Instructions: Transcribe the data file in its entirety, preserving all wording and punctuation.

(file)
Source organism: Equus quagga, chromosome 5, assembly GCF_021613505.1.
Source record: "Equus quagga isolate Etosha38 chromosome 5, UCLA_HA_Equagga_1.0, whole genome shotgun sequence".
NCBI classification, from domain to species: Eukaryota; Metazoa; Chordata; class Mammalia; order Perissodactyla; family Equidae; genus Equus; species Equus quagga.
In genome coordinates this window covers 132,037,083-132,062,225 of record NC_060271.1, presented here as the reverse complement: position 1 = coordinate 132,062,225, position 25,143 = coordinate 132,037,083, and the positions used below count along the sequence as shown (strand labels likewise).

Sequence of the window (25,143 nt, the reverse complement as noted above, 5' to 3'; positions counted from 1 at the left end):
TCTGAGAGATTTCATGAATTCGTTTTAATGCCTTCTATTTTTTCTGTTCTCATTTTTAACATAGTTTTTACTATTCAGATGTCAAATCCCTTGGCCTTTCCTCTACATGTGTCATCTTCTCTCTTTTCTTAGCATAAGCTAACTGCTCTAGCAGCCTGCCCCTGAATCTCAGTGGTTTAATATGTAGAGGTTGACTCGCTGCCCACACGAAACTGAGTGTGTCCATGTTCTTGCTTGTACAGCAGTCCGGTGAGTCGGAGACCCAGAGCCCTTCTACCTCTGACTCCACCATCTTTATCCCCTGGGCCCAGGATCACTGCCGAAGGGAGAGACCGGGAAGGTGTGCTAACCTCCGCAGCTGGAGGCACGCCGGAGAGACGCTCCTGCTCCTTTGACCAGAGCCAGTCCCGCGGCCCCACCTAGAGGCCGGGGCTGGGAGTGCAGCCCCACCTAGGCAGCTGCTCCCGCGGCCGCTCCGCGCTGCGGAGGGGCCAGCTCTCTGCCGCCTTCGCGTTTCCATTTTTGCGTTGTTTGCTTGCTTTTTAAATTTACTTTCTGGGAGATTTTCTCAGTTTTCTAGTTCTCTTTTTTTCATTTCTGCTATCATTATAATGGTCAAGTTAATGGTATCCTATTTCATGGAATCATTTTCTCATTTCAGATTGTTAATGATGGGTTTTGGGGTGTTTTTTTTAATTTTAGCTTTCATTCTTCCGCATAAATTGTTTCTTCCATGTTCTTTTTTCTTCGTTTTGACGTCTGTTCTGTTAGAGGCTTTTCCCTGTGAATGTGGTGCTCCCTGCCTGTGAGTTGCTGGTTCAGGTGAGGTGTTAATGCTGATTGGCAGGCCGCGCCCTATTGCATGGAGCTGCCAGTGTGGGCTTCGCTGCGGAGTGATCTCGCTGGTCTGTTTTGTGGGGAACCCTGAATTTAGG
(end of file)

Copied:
Source organism: Equus quagga, chromosome 5, assembly GCF_021613505.1.
Source record: "Equus quagga isolate Etosha38 chromosome 5, UCLA_HA_Equagga_1.0, whole genome shotgun sequence".
NCBI classification, from domain to species: Eukaryota; Metazoa; Chordata; class Mammalia; order Perissodactyla; family Equidae; genus Equus; species Equus quagga.
In genome coordinates this window covers 132,037,083-132,062,225 of record NC_060271.1, presented here as the reverse complement: position 1 = coordinate 132,062,225, position 25,143 = coordinate 132,037,083, and the positions used below count along the sequence as shown (strand labels likewise).

Sequence of the window (25,143 nt, the reverse complement as noted above, 5' to 3'; positions counted from 1 at the left end):
TCTGAGAGATTTCATGAATTCGTTTTAATGCCTTCTATTTTTTCTGTTCTCATTTTTAACATAGTTTTTACTATTCAGATGTCAAATCCCTTGGCCTTTCCTCTACATGTGTCATCTTCTCTCTTTTCTTAGCATAAGCTAACTGCTCTAGCAGCCTGCCCCTGAATCTCAGTGGTTTAATATGTAGAGGTTGACTCGCTGCCCACACGAAACTGAGTGTGTCCATGTTCTTGCTTGTACAGCAGTCCGGTGAGTCGGAGACCCAGAGCCCTTCTACCTCTGACTCCACCATCTTTATCCCCTGGGCCCAGGATCACTGCCGAAGGGAGAGACCGGGAAGGTGTGCTAACCTCCGCAGCTGGAGGCACGCCGGAGAGACGCTCCTGCTCCTTTGACCAGAGCCAGTCCCGCGGCCCCACCTAGAGGCCGGGGCTGGGAGTGCAGCCCCACCTAGGCAGCTGCTCCCGCGGCCGCTCCGCGCTGCGGAGGGGCCAGCTCTCTGCCGCCTTCGCGTTTCCATTTTTGCGTTGTTTGCTTGCTTTTTAAATTTACTTTCTGGGAGATTTTCTCAGTTTTCTAGTTCTCTTTTTTTCATTTCTGCTATCATTATAATGGTCAAGTTAATGGTATCCTATTTCATGGAATCATTTTCTCATTTCAGATTGTTAATGATGGGTTTTGGGGTGTTTTTTTTAATTTTAGCTTTCATTCTTCCGCATAAATTGTTTCTTCCATGTTCTTTTTTCTTCGTTTTGACGTCTGTTCTGTTAGAGGCTTTTCCCTGTGAATGTGGTGCTCCCTGCCTGTGAGTTGCTGGTTCAGGTGAGGTGTTAATGCTGATTGGCAGGCCGCGCCCTATTGCATGGAGCTGCCAGTGTGGGCTTCGCTGCGGAGTGATCTCGCTGGTCTGTTTTGTGGGGAACCCTGAATTTAGG